This is my contribution towards the April ELT Blog challenge.
Topic: Ideas For Teaching With Technology.
It occurred to me on Sunday during the #RSCON Mini-conferences that I could use the experience as my contribution towards this month’s carnival topic. Thanks to the RSCON organisers Chiew Pang and Shelly Terrell for the inspiration.
It dawned on me that the topics were practically the same as our blog challenge – about sharing favourite webtools and teaching ideas.
Therefore I’m sharing the edtech ideas of all of the presenters from the mini-conference which took place in a virtual classroom..
We had 8 mini presentations and a technology smackdown. It was all made possible by the virtual classroom, so my overall favourite tool to share in this respect is the live online virtual space.
This makes a lot of sense to me as I’ve been involved in many sharing initiatives through live webinars.
It all started with The Edupunk on WiziQ where we used to hold free weekly creativity and language learning experiments for the world of language learners out there. It continued with contributions towards the ELT MOOCS, MOODLE MOOCS, Virtual Round Table, EVO, Spring Blog Festival, The Reform Symposium and a special webinar for the British Council.
So with the live online virtual space as the main tool, I’ll now post links to the webinars where we shared all of the other tools and ideas through online collaboration at the mini-con on April 6th 2014.
Virtual classrooms, google hangouts and all live online virtual spaces.
Examples of virtual classrooms:
WiziQ, Blackboard, Adobe Connect, Webex, google hangouts.
This massive tool is our umbrella for sharing all of the other tools, or at least, showcasing them. Virtual classrooms, hangouts and all types of webinar technology also serve as community-building arenas for enabling great synergy, excitement, professional development and socialising online – so I’m calling it the ‘webinar effect’.
The Webinar effect and RSCON Mini-con.
If you find some quiet time to view these webinars you’ll get many inspiring ideas for technology and creativity. Beyond that it’s impossible to feature all of them separately on this page, but I can describe and show two examples as I have the power points from slideshare.
This mini-presentation is about brain-friendly ways to memorise language through imagination, association and creativity.
The ideas suit both traditional learning situations and the use of technology. For the purposes of technology ideas, I will describe some tools I use for materials design and teaching.
1) Comics: I do a lot of teaching through comics and often use comic life to create power point templates and images. That’s how I designed the one above. Of course comic life is wonderful for students as a story -telling tool, and much, much more.
For more information on comics, check out comics in education and see my links to Shelly Terrell and Janet Bianchini at the end.
2) Word clouds: are very versatile for teaching – you can teach so much using the word images as prompts for brainstorming and all kinds of creative activities. You can use them to display new words, word families, vocabulary revision, grammar, visual spelling practice, memory games, story-telling prompts, unscrambling poetry, re-writing a story /song from scrambled up prompts. Most importantly you can get students to create their own word clouds based on personal themes and get them to present and talk about their themes using the cloud as a visual aid.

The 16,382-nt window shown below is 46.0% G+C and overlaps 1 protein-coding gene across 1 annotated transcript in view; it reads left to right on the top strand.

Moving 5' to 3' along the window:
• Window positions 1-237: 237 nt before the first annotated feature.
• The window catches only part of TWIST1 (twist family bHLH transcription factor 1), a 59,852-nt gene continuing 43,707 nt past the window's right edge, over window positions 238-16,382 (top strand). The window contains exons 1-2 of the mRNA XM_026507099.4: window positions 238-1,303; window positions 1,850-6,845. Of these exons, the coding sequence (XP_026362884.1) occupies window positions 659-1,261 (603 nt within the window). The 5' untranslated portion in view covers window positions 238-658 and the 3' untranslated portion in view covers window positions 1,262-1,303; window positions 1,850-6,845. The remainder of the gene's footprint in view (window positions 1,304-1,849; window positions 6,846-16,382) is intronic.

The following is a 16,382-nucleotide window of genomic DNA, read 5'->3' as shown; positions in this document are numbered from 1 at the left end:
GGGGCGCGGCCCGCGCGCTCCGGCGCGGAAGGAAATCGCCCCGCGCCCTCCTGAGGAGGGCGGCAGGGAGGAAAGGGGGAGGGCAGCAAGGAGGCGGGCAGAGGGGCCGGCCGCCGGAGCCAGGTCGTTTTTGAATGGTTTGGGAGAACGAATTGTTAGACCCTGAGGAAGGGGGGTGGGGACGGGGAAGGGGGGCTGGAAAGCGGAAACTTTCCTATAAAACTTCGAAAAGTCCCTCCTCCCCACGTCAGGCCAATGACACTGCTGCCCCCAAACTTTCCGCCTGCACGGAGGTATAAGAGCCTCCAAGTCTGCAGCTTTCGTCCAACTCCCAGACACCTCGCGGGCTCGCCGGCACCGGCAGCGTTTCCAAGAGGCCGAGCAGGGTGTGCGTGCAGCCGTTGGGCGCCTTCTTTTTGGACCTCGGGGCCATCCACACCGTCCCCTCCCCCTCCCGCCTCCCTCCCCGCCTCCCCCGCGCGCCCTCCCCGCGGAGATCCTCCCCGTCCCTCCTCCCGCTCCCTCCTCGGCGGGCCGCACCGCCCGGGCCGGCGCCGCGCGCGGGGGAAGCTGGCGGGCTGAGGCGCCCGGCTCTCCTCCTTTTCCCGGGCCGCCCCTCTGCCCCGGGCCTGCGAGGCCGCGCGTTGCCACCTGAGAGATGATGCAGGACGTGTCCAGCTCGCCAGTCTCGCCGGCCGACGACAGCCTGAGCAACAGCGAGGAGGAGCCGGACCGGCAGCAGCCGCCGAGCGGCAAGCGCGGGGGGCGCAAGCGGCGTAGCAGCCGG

3) Mindmaps: The possible uses of mindmaps are extensive and exciting and I’ll be writing a separate article on this, as well as showing how to create mindmaps and get students creating their own during my #RSCON webinar in July. For now you can see one of my ideas about mindmapping and movie clips in the presentation above.
4) Poetry and story-telling: there are lots of lovely online tools to help your students publish their creations. I’ll give a short list under the next presentation.
5) Mnemonics, interactive posters, infographics.
In keeping with my brain-friendly theme above, if you use some memory association activities with students you can display them visually online through interactive posters and infographics. I use Eduglogster for posters and Pictochart for infographics. Here are more free infographic tools, compliments of Christopher Pappas.
Here is another mini-presentation by Malu Sciamarelli
Here’s an example of a proficiency level collaborative story using 100 words from a proficiency word list. The story was created by a fifteen year old boy with some guidance and correction from me.
Poetry:I think that interactive sites with nice visuals and voice over effects would be nice for poetry because students can record themselves reciting their own poems, tongue twisters or other funny rhymes.
A simple google doc or google presentation can be used for this as it has voice capability and you can add images and share collaboratively. Students could all add their own poetry recitation to the same presentation that would have lovely images and the poems they created. Voki is a wonderful tool with character creation and voice recording features. Students can get funny avators to recite poems and then embed into onto class blogs. They can also create their own story-telling, poetry reciting and tv shows on glogster by creating videos of themselves presenting.
I’ll be writing separate articles on all of these tools and ideas and presenting them in detail in the July RSCON webinars.